Further, no state that regulates pesticide residue levels in Cannabis products on the premise of protecting the health of smokers and vapors provides equal protection by also regulating pesticide residue levels in Tobacco products, despite knowing that Tobacco product pesticide residue levels are not regulated at the Federal level or by any other authority at any level, and despite understanding that they have a constitutional (14th Amendment) duty to provide citizens with equal protection of the laws.

Regarding OHA and Aspergillus, no state that imposes limits on fungal and microbial contamination of Cannabis in the interests of public health and safety imposes equally protective limits on fungal and microbial contamination of Tobacco products, despite knowing that there is zero Federal regulation of fungal and microbial contamination of Tobacco products and also knowing that in the absence of Federal regulations, states have a constitutional (14th Amendment) duty to provide citizens with equal protection of the laws.

In addition, as the guy who founded Santa Fe Natural Tobacco and created American Spirit organic cigarettes I can promise you that if OHA tested organic American Spirit, and any other non-organic tobacco product, they would find plenty of Aspergillus and a wide range of other fungi and microbes. Fungi and microbes thrive on the rich sugars and proteins of tobacco plants – one of the reasons the Cartel growers use pesticides so heavily. So there’s no question that OHA is making and enforcing discriminatory regulations against the Cannabis community while abdicating its duty to protect citizens from a known source of inhaled Aspergillus in Tobacco products. No surprise there.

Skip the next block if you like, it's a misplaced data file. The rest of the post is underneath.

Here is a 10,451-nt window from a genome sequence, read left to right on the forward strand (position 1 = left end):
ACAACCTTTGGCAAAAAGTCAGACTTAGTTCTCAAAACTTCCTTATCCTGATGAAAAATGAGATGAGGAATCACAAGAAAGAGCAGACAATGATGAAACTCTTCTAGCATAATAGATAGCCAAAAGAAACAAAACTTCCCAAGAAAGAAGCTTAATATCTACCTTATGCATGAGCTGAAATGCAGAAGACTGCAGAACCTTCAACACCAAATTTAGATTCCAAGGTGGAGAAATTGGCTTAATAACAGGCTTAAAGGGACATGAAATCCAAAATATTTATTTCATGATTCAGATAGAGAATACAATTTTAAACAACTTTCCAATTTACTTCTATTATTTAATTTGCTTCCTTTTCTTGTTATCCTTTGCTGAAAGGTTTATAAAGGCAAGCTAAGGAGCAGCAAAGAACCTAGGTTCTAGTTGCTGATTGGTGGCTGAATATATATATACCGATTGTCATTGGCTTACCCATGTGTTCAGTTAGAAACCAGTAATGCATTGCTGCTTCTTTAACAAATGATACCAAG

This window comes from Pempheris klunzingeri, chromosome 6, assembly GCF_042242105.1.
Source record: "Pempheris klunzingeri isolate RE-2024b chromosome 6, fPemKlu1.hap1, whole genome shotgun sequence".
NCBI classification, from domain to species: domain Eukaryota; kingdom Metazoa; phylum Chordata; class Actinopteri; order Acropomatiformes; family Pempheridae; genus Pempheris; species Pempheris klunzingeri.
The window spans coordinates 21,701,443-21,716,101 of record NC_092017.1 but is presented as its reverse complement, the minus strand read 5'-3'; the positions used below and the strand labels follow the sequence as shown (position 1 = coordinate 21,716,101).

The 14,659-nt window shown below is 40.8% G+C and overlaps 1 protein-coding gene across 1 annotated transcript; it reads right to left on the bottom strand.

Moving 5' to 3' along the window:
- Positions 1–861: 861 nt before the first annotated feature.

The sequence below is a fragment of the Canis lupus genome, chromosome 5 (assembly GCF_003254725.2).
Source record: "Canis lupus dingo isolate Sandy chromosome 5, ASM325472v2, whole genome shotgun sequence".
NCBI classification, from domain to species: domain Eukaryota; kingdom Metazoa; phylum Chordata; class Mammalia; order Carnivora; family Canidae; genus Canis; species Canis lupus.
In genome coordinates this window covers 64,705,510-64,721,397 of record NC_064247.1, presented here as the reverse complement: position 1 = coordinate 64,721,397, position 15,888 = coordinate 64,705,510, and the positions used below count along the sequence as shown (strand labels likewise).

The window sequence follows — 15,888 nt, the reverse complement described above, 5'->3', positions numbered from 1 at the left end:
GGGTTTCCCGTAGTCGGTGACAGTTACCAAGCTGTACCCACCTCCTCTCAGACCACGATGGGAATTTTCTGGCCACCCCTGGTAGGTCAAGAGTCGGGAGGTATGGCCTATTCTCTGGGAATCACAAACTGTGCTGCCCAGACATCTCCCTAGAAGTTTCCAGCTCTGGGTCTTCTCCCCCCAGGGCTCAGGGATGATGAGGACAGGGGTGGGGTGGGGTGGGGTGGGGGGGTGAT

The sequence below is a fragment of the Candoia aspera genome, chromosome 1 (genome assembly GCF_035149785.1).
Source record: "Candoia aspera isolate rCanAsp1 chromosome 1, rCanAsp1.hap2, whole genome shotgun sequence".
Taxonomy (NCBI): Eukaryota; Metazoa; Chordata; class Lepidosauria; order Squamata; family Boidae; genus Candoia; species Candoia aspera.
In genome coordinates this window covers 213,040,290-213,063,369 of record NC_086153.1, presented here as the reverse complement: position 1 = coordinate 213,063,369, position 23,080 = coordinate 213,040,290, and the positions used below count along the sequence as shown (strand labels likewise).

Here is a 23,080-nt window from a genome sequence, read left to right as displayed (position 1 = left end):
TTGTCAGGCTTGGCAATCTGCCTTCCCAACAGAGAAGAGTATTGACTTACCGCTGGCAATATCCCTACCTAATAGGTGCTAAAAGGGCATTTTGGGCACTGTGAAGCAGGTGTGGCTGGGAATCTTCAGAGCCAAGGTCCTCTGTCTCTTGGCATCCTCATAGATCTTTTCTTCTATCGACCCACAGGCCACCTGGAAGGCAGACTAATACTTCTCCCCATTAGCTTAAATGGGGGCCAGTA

The 14th Amendment is relevant here

“The Constitution gives states inherent “police power” to protect public health and safety, and the Fourteenth Amendment gives states all powers not specifically given to the federal government, including the power to make laws relating to public health.”

“All persons born or naturalized in the United States, and subject to the jurisdiction thereof, are citizens of the United States and of the State wherein they reside. No State shall make or enforce any law which shall abridge the privileges or immunities of citizens of the United States; nor shall any State deprive any person of life, liberty, or property, without due process of law; nor deny to any person within its jurisdiction the equal protection of the laws.”

The 10th Amendment also applies

” The powers not delegated to the United States by the Constitution, nor prohibited by it to the States, are reserved to the States respectively, or to the people.”